When you are look­ing around for sperm, use your head. The same behav­ior that pro­tects you from infec­tions you nev­er want to get, pro­tects you from sperm you don’t real­ly want to meet. When the time comes to adopt some sperm, find out about it’s cre­den­tials!

Pregnancy Pathway, Preconditions — Environment

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Please refer to Feb­ru­ary 5 entry for entire graph­ic. Today: Envi­ron­men­tal Pre­con­di­tions to Preg­nan­cy.
bubblus_preconditions-environment
Our envi­ron­ment is with us all the time. Even if we think we are pre­vent­ing or con­trol­ling envi­ron­men­tal fac­tors that impinge on our bod­ies and minds, they are lurk­ing here, there, every­where, and they are myr­i­ad. Our envi­ron­men­tal influ­ences are every­thing from the air we breathe to the per­sons who raise or teach us, from the food avail­able to our hous­ing, from our job stress­es to cul­tur­al forces or even the weath­er in our part of the world. These things help shape who we are phys­i­cal­ly and men­tal­ly, over the long term and from moment to moment.

08-4Are you pre­pared to become a par­ent? One way to tell is to look at your environment…is it healthy? Are you liv­ing in a sit­u­a­tion that you can count on? What about clean air, safe paint or safe food? What about water? What about peo­ple around you? Are they sup­port­ive? Does your envi­ron­ment help you stay healthy?

What about your body? Fac­tors in the envi­ron­ment that affect fer­til­i­ty (or lack of it) may deter­mine if  you can even become preg­nant, or when you can become preg­nant. Think about this:  Women who work togeth­er often cycle togeth­er. What if you work alone, say at home…does this affect your ovu­la­tion? One fac­tor iden­ti­fied in the low­er­ing age of men­stru­a­tion in girls is the increas­ing num­ber of hor­mones in var­i­ous meats. Anoth­er fac­tor is the pres­ence of non-bio­log­i­cal­ly relat­ed old­er males in the house­hold. If these things are known, imag­ine what is not known about sit­u­a­tions, chem­i­cals or peo­ple in our envi­ron­ment that affect our repro­duc­tion!

There is not an absolute sep­a­ra­tion of genet­ics, envi­ron­ment and behav­ior. If we are genet­i­cal­ly pre­dis­posed to cer­tain dis­or­ders, for exam­ple, we may or may not devel­op them, depend­ing on envi­ron­ment. Some per­sons are inclined toward autoim­mune dis­or­ders, but they may do well or poor­ly depend­ing on the air pol­lu­tion where they live. Some indi­vid­u­als may devel­op immune dis­or­ders. And, this sit­u­a­tion may adverse­ly impact inflam­ma­to­ry respons­es dur­ing implan­ta­tion.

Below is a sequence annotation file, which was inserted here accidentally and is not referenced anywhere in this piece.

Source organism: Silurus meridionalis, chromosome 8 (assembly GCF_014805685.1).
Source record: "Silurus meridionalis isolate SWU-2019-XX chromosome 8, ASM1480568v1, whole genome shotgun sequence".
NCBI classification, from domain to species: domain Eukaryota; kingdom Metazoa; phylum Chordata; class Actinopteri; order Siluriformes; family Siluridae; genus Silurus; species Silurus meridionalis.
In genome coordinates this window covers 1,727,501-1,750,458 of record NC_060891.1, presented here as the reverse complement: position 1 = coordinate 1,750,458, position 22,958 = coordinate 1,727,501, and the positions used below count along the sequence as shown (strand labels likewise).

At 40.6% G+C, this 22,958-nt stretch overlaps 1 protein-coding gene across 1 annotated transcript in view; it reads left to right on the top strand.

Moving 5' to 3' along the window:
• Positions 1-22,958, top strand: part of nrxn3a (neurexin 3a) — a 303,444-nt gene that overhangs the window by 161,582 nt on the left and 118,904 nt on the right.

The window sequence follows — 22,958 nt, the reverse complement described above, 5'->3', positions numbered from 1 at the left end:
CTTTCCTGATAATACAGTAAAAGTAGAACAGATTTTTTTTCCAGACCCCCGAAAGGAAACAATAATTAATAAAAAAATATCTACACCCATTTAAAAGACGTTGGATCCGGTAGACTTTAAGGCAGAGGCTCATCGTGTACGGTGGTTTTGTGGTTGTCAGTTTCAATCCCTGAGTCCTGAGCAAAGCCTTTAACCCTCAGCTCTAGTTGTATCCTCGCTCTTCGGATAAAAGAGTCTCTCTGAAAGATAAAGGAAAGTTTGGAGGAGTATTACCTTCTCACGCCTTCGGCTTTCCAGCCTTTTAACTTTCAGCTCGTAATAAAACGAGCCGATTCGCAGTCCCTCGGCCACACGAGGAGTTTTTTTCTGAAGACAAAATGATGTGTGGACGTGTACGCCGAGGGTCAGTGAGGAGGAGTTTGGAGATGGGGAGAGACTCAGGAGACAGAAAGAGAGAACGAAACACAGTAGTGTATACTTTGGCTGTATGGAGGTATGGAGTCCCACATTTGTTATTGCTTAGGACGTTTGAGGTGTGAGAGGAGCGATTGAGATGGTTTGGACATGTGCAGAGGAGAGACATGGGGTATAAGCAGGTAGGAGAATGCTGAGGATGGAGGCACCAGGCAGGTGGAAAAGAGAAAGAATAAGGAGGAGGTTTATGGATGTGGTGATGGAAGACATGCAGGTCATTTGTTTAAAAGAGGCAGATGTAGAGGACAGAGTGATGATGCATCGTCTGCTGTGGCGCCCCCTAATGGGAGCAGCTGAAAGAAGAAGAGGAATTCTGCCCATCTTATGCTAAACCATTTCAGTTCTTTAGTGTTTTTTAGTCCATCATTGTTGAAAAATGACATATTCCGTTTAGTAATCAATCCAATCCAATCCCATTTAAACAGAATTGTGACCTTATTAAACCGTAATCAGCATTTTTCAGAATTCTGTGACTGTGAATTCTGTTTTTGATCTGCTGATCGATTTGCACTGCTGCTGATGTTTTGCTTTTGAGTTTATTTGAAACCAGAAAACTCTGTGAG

Peo­ple who strive to take care of them­selves even if they live in hor­ri­ble con­di­tions can use their behav­ior to improve their chances for suc­cess in every­thing from a healthy preg­nan­cy to a mean­ing­ful exis­tence. Even if genet­ics and the envi­ron­ment are against the process, behav­ior can some­times over­come the odds. Grant­ed, it’s not like­ly you can pro­duce 6′5″ off­spring (see last post on genet­ics!) if the egg per­son is 5′2″ and the sperm per­son is 5′7″, but much is pos­si­ble beyond that.

So, what do you do about your envi­ron­ment if you are think­ing about becom­ing preg­nant? Take stock. Ask your­self what, if any­thing, might have to change. Ask what you can or can’t accept for your off­spring, if you know there are envi­ron­men­tal fac­tors that aren’t per­fect. Fetus­es are amaz­ing crea­tures; the pla­cen­tas that sup­ply and defend them are ruth­less and will pro­tect a fetus at all costs. But, you can give your body and poten­tial baby a good chance to do well by pro­vid­ing a six month span of a healthy envi­ron­ment lead­ing up to con­cep­tion. And, healthy for mind as well as body.

When your baby comes into the world, a door opens in your heart to a room you didn’t even know was there. In that room is a cer­tain kind of love and car­ing that can­not be described. It is love for this being who is and isn’t you. As a moth­er, you have been her/his envi­ron­ment for nine months or how­ev­er long you have shared. The womb is a small, pro­tect­ed, orga­nized envi­ron­ment, one that reflects your larg­er envi­ron­ment. So, take stock now, ahead of time.

Pregnancy Pathway, Preconditions

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Please refer to Feb­ru­ary 5 entry for com­plete graph­ic. Today we turn to the ques­tion of pre­con­di­tions to preg­nan­cy and how they might affect mater­nal and off­spring health.

Preconditions

Pre­con­di­tions

Pre-exist­ing fac­tors that can influ­ence health out­comes include genet­ic fac­tors (fam­i­ly risk for heart dis­ease, for exam­ple), envi­ron­men­tal fac­tors (liv­ing in a build­ing with mold, for exam­ple), and behav­ior (eat­ing well and exer­cis­ing, for exam­ple). In each cat­e­go­ry, fac­tors will con­tribute to the health of the moth­er and even­tu­al­ly to off­spring health.

It is impor­tant to under­stand what major genet­ic fac­tors may affect your off­spring and whether the envi­ron­ment or behav­ior can help off­set neg­a­tive fac­tors. For exam­ple, there may be a his­to­ry of preeclamp­sia dur­ing preg­nan­cy in your fam­i­ly, but vig­or­ous aer­o­bic exer­cise in the six months pri­or to preg­nan­cy pro­vides a high degree of pro­tec­tion from this risk. Preeclamp­sia puts both moth­er and off­spring at risk for com­pli­ca­tions.

Oth­er genet­ic fac­tors that may be of con­se­quence include autoim­mune dis­or­ders, aller­gies, and meta­bol­ic syn­dromes. For exam­ple, so-called “thrifty genes” may pre­dis­pose you to a high weight gain in preg­nan­cy. But, you may be able to off­set health prob­lems asso­ci­at­ed with this by stay­ing active and eat­ing well.